Summer Slater had never been to Belle Isle when I met her at the Friends of the Detroit Rivers’ Stewardship Days on the island.
“This is kind of like out of my comfort zone,” she told me. “I’m not really interested in nature too much, but it was nice to get a little scenery.”
But her friend Madison Turner had a different reaction.
“I loved learning about the trees, the honeysuckle,” she said. “My favorite part of the day was seeing the bald eagles. I want to do something where I can help them in the future.”
Turner, a participant in Green Door Initiative’s youth group, said the experience has helped her realize that natural resource stewardship is the sort of work she’d enjoy as an adult.
For many Detroiters, Belle Isle is a hotspot for nature and recreation. The island boasts one of the most unique ecosystems on earth. It’s a refuge for both aquatic and avian species and allows us humans a chance to reconnect back to nature.
Unfortunately, years of environmental degradation have taken a toll on this natural ecosystem. Legacy chemicals dating back to the Industrial Revolution have been festering in the riverbed, causing health issues for fish and other aquatic species (and for those who eat them). In recent decades, dredging the river floor has removed some harmful sediment, but much work still needs to be done.
But now, with the help of the Friends of the Detroit River, a group of determined youth are now learning all they can do to meet that challenge.
The Friends of the Detroit River first banded together in the 1990s to prevent development in Humburg Marsh in Trenton. This area was the last natural shoreline on the U.S. side of the river, and construction on the lands would have jeopardized wildlife and fish species living there.
With the help of other environmental groups, they waged a 7-year-long battle against the developing company, ultimately ending in a win for the wildlife with the project being terminated.
“And from that, we realized there’s a need for a group like this,” said McKenzie Waliczek, Stewardship Director, for the organization.
In the years following the battle for Humbug Marsh, the organization expanded its programming to include river monitoring and partnering with other groups to supervise and improve the health of the Detroit River by influencing grant projects.
This year, the Friends of the Detroit River has partnered with SER Metro-Detorit and The Green Door Initiative youth groups to showcase Belle Isle and highlight possible career pathways in the environmental and wildlife sectors.
For three Fridays this summer, these students traveled to the island to participate in water quality and macroinvertebrate sampling with the Belle Isle Nature Center, kayaking with the Belle Isle Conservancy fleet, invasive species control with the Michigan Department of Natural Resources, and more. For their work on the island, the students earned $11 an hour.
“It’s transformative for these young Black and brown students to see another world that isn’t full of just screens,” Ian Price, a leader of the Green Door Initiative group, told Planet Detroit.“They can make a difference by actually getting out there in the environment.”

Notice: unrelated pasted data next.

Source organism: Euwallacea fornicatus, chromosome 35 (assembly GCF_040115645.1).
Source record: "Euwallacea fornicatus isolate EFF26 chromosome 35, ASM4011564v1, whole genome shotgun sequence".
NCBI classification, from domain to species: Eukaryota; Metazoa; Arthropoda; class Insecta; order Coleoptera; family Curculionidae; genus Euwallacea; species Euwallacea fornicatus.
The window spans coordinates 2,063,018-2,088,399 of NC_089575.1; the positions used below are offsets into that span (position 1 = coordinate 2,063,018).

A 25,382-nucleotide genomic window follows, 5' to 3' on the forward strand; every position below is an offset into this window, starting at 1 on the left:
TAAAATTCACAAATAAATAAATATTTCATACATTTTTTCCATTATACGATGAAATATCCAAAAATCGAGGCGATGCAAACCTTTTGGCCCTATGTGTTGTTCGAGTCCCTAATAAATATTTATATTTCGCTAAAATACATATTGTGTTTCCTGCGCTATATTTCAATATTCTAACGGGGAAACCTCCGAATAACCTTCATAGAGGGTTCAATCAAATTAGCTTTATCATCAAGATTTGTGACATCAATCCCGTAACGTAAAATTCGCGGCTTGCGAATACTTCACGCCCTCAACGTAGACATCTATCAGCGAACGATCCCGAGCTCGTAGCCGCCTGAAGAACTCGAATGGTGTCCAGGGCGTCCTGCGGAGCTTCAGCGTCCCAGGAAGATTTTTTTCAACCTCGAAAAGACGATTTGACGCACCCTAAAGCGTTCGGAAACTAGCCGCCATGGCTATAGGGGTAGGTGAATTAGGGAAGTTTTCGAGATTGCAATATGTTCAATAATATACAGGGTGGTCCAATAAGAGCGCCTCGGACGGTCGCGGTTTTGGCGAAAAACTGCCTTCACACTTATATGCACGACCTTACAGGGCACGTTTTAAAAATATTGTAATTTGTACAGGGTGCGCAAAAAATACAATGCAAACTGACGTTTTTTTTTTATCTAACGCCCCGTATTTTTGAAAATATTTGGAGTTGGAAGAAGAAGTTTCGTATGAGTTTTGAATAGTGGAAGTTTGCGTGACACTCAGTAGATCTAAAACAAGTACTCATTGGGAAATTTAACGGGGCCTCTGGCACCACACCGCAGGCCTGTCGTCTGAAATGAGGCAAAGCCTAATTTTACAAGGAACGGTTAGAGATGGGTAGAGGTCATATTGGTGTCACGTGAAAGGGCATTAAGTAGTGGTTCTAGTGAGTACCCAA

FDR has done other programs with youth, but nothing like this before, Waliczek said. “It was a strategic goal of our organization to increase stewardship programming,” she said. “We anticipate it to be a long-lasting one that we hope to continue for years to come.”
The students in the program ranged in age from 14 to 19, with some older students serving as mentors. Having the ability to participate in a paying program gives students a realistic goal to strive for and shows them new experiences outdoors, Waliczek said.
She added that many students who participated in the Stewardship Days have never been to Belle Isle. Obstacles like transportation to the island and finding time in parents’ schedules prevent many young Detroiters from visiting the state park.
For the last day of the program, the plan was to work on invasive species removal, break for lunch, and then finish the day with a hike to the William Livingstone Memorial Lighthouse. But the previous night’s heat and rain forced the instructors to end the day earlier than expected, omitting the hike.
Despite not encountering any animals during the hike, we saw a family of nesting bald eagles.
Kelsy Dietz, a natural resource steward with the Michigan DNR, explained to the students what types of invasive plants they were looking for and how to safely remove them. They searched for non-native honeysuckle and buckthorn shrubs, which tend to outcompete native species and can negatively affect nesting birds.
The students had already removed other types of invasive species in different parts of the park, but this day they worked in Belle Isle’s mesic flatwoods, a globally rare ecosystem found only in southeastern Michigan formed from poor glacial draining during the last Ice Age, thousands of years ago. These lands typically are moist, rich soil soils that sponsor species like oaks, hickories, and maple trees.
The group together had an even ratio of boys to girls, with most participants separating into teams along the trail to comb through the greenery to find their target plant. One student would cut the base of the plant and toss it off the trail, while another would dab an herbicidal solution on the branch to nullify further growth.
The heat caused students to take frequent rehydration breaks, wiping sweat away from their faces with gloved hands.
Waliczek hopes that by participating in this program, kids are exposed to lifestyles and career paths that were once foreign to them, and shows them how it’s possible to pursue them.
“We want them to realize that jobs like this exist,” Waliczek said. “This isn’t just a fantasy job, it’s real.”